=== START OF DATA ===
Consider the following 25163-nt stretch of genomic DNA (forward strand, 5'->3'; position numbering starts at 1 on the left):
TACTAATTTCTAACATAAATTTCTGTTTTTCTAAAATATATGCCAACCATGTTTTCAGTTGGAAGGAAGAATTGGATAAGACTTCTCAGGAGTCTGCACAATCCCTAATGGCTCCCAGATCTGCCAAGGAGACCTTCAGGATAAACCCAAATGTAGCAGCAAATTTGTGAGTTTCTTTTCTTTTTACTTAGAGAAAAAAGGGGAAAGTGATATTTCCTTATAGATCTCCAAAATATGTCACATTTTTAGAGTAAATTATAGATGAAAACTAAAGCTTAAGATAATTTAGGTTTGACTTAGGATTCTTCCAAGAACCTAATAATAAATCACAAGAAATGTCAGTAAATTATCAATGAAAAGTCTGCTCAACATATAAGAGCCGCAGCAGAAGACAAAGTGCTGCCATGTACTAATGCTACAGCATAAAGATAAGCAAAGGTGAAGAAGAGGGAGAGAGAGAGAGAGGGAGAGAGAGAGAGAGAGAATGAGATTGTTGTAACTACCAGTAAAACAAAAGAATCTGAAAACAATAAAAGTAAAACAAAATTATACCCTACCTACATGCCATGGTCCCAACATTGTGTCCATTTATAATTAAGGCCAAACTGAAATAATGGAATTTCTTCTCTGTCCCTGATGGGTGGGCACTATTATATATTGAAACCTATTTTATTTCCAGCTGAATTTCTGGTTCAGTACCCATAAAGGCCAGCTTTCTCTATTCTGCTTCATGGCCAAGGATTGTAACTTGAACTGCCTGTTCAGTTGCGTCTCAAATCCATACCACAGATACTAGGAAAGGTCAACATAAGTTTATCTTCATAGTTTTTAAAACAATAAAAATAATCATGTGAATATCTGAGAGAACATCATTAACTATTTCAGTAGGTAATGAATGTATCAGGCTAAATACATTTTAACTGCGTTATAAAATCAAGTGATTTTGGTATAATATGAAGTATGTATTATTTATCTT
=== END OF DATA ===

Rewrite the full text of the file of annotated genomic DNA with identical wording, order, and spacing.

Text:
Consider the following 25163-nt stretch of genomic DNA (forward strand, 5'->3'; position numbering starts at 1 on the left):
TACTAATTTCTAACATAAATTTCTGTTTTTCTAAAATATATGCCAACCATGTTTTCAGTTGGAAGGAAGAATTGGATAAGACTTCTCAGGAGTCTGCACAATCCCTAATGGCTCCCAGATCTGCCAAGGAGACCTTCAGGATAAACCCAAATGTAGCAGCAAATTTGTGAGTTTCTTTTCTTTTTACTTAGAGAAAAAAGGGGAAAGTGATATTTCCTTATAGATCTCCAAAATATGTCACATTTTTAGAGTAAATTATAGATGAAAACTAAAGCTTAAGATAATTTAGGTTTGACTTAGGATTCTTCCAAGAACCTAATAATAAATCACAAGAAATGTCAGTAAATTATCAATGAAAAGTCTGCTCAACATATAAGAGCCGCAGCAGAAGACAAAGTGCTGCCATGTACTAATGCTACAGCATAAAGATAAGCAAAGGTGAAGAAGAGGGAGAGAGAGAGAGAGGGAGAGAGAGAGAGAGAGAATGAGATTGTTGTAACTACCAGTAAAACAAAAGAATCTGAAAACAATAAAAGTAAAACAAAATTATACCCTACCTACATGCCATGGTCCCAACATTGTGTCCATTTATAATTAAGGCCAAACTGAAATAATGGAATTTCTTCTCTGTCCCTGATGGGTGGGCACTATTATATATTGAAACCTATTTTATTTCCAGCTGAATTTCTGGTTCAGTACCCATAAAGGCCAGCTTTCTCTATTCTGCTTCATGGCCAAGGATTGTAACTTGAACTGCCTGTTCAGTTGCGTCTCAAATCCATACCACAGATACTAGGAAAGGTCAACATAAGTTTATCTTCATAGTTTTTAAAACAATAAAAATAATCATGTGAATATCTGAGAGAACATCATTAACTATTTCAGTAGGTAATGAATGTATCAGGCTAAATACATTTTAACTGCGTTATAAAATCAAGTGATTTTGGTATAATATGAAGTATGTATTATTTATCTT